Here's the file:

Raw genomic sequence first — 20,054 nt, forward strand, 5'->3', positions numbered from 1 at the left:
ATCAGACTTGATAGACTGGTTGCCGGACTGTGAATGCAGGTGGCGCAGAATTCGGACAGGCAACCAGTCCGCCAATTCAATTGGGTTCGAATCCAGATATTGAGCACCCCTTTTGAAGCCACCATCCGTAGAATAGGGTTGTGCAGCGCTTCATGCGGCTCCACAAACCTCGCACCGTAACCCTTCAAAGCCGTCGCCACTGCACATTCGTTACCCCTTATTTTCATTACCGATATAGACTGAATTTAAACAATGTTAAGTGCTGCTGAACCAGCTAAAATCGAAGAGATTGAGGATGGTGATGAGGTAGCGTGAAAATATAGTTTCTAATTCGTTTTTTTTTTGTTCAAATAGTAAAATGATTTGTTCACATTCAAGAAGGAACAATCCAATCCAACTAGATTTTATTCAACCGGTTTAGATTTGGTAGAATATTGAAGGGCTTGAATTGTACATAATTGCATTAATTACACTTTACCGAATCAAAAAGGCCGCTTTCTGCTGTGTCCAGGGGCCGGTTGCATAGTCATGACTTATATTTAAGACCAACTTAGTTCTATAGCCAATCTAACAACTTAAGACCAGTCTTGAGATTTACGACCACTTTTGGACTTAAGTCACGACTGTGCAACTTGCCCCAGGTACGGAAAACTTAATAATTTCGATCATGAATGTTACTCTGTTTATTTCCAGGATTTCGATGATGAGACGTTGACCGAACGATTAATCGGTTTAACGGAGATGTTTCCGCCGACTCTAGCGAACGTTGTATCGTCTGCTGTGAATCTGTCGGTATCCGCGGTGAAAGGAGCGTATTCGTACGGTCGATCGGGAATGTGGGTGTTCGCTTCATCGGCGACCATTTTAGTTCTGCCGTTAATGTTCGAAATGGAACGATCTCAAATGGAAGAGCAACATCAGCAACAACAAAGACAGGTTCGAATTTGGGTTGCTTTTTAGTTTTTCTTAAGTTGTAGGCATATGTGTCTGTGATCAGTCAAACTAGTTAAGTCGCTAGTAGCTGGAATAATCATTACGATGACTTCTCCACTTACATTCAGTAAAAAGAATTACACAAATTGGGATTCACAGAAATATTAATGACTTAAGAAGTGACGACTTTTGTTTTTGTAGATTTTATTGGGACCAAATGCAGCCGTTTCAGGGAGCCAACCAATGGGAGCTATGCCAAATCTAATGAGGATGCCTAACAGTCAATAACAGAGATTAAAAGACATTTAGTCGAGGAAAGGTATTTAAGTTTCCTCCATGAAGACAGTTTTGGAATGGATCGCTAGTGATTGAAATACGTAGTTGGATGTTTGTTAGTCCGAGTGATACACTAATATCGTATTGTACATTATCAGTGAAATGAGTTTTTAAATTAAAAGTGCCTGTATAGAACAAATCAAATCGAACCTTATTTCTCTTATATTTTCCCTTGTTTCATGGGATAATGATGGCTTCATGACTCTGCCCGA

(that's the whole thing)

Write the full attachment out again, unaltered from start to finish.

Raw genomic sequence first — 20,054 nt, forward strand, 5'->3', positions numbered from 1 at the left:
ATCAGACTTGATAGACTGGTTGCCGGACTGTGAATGCAGGTGGCGCAGAATTCGGACAGGCAACCAGTCCGCCAATTCAATTGGGTTCGAATCCAGATATTGAGCACCCCTTTTGAAGCCACCATCCGTAGAATAGGGTTGTGCAGCGCTTCATGCGGCTCCACAAACCTCGCACCGTAACCCTTCAAAGCCGTCGCCACTGCACATTCGTTACCCCTTATTTTCATTACCGATATAGACTGAATTTAAACAATGTTAAGTGCTGCTGAACCAGCTAAAATCGAAGAGATTGAGGATGGTGATGAGGTAGCGTGAAAATATAGTTTCTAATTCGTTTTTTTTTTGTTCAAATAGTAAAATGATTTGTTCACATTCAAGAAGGAACAATCCAATCCAACTAGATTTTATTCAACCGGTTTAGATTTGGTAGAATATTGAAGGGCTTGAATTGTACATAATTGCATTAATTACACTTTACCGAATCAAAAAGGCCGCTTTCTGCTGTGTCCAGGGGCCGGTTGCATAGTCATGACTTATATTTAAGACCAACTTAGTTCTATAGCCAATCTAACAACTTAAGACCAGTCTTGAGATTTACGACCACTTTTGGACTTAAGTCACGACTGTGCAACTTGCCCCAGGTACGGAAAACTTAATAATTTCGATCATGAATGTTACTCTGTTTATTTCCAGGATTTCGATGATGAGACGTTGACCGAACGATTAATCGGTTTAACGGAGATGTTTCCGCCGACTCTAGCGAACGTTGTATCGTCTGCTGTGAATCTGTCGGTATCCGCGGTGAAAGGAGCGTATTCGTACGGTCGATCGGGAATGTGGGTGTTCGCTTCATCGGCGACCATTTTAGTTCTGCCGTTAATGTTCGAAATGGAACGATCTCAAATGGAAGAGCAACATCAGCAACAACAAAGACAGGTTCGAATTTGGGTTGCTTTTTAGTTTTTCTTAAGTTGTAGGCATATGTGTCTGTGATCAGTCAAACTAGTTAAGTCGCTAGTAGCTGGAATAATCATTACGATGACTTCTCCACTTACATTCAGTAAAAAGAATTACACAAATTGGGATTCACAGAAATATTAATGACTTAAGAAGTGACGACTTTTGTTTTTGTAGATTTTATTGGGACCAAATGCAGCCGTTTCAGGGAGCCAACCAATGGGAGCTATGCCAAATCTAATGAGGATGCCTAACAGTCAATAACAGAGATTAAAAGACATTTAGTCGAGGAAAGGTATTTAAGTTTCCTCCATGAAGACAGTTTTGGAATGGATCGCTAGTGATTGAAATACGTAGTTGGATGTTTGTTAGTCCGAGTGATACACTAATATCGTATTGTACATTATCAGTGAAATGAGTTTTTAAATTAAAAGTGCCTGTATAGAACAAATCAAATCGAACCTTATTTCTCTTATATTTTCCCTTGTTTCATGGGATAATGATGGCTTCATGACTCTGCCCGA